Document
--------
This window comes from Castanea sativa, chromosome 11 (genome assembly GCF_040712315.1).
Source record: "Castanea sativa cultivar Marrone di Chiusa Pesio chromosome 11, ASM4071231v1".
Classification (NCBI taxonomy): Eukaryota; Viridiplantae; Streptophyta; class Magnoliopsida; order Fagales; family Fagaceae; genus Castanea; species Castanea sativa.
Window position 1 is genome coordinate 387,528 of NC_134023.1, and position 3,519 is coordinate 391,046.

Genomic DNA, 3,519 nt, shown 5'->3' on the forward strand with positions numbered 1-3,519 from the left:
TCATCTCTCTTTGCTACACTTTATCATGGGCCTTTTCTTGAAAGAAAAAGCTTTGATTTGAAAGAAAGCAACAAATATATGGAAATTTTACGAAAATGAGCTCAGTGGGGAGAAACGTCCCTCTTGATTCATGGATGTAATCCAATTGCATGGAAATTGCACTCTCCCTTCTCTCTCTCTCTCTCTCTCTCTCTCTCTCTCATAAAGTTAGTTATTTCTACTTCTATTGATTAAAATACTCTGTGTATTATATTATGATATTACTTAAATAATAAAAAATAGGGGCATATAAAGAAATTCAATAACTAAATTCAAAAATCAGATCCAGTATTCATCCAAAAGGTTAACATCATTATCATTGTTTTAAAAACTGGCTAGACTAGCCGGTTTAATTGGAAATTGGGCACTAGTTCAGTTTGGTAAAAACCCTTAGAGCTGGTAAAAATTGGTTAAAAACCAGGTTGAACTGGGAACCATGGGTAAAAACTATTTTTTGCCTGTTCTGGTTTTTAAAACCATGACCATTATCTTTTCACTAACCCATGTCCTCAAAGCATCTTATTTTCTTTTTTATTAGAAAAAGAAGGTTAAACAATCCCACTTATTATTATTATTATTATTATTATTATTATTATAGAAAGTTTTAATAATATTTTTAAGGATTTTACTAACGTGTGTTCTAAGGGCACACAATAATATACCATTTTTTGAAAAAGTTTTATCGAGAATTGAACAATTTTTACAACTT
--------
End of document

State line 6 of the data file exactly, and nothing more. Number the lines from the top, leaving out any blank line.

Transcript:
TCATCTCTCTTTGCTACACTTTATCATGGGCCTTTTCTTGAAAGAAAAAGCTTTGATTTGAAAGAAAGCAACAAATATATGGAAATTTTACGAAAATGAGCTCAGTGGGGAGAAACGTCCCTCTTGATTCATGGATGTAATCCAATTGCATGGAAATTGCACTCTCCCTTCTCTCTCTCTCTCTCTCTCTCTCTCTCTCTCATAAAGTTAGTTATTTCTACTTCTATTGATTAAAATACTCTGTGTATTATATTATGATATTACTTAAATAATAAAAAATAGGGGCATATAAAGAAATTCAATAACTAAATTCAAAAATCAGATCCAGTATTCATCCAAAAGGTTAACATCATTATCATTGTTTTAAAAACTGGCTAGACTAGCCGGTTTAATTGGAAATTGGGCACTAGTTCAGTTTGGTAAAAACCCTTAGAGCTGGTAAAAATTGGTTAAAAACCAGGTTGAACTGGGAACCATGGGTAAAAACTATTTTTTGCCTGTTCTGGTTTTTAAAACCATGACCATTATCTTTTCACTAACCCATGTCCTCAAAGCATCTTATTTTCTTTTTTATTAGAAAAAGAAGGTTAAACAATCCCACTTATTATTATTATTATTATTATTATTATTATTATAGAAAGTTTTAATAATATTTTTAAGGATTTTACTAACGTGTGTTCTAAGGGCACACAATAATATACCATTTTTTGAAAAAGTTTTATCGAGAATTGAACAATTTTTACAACTT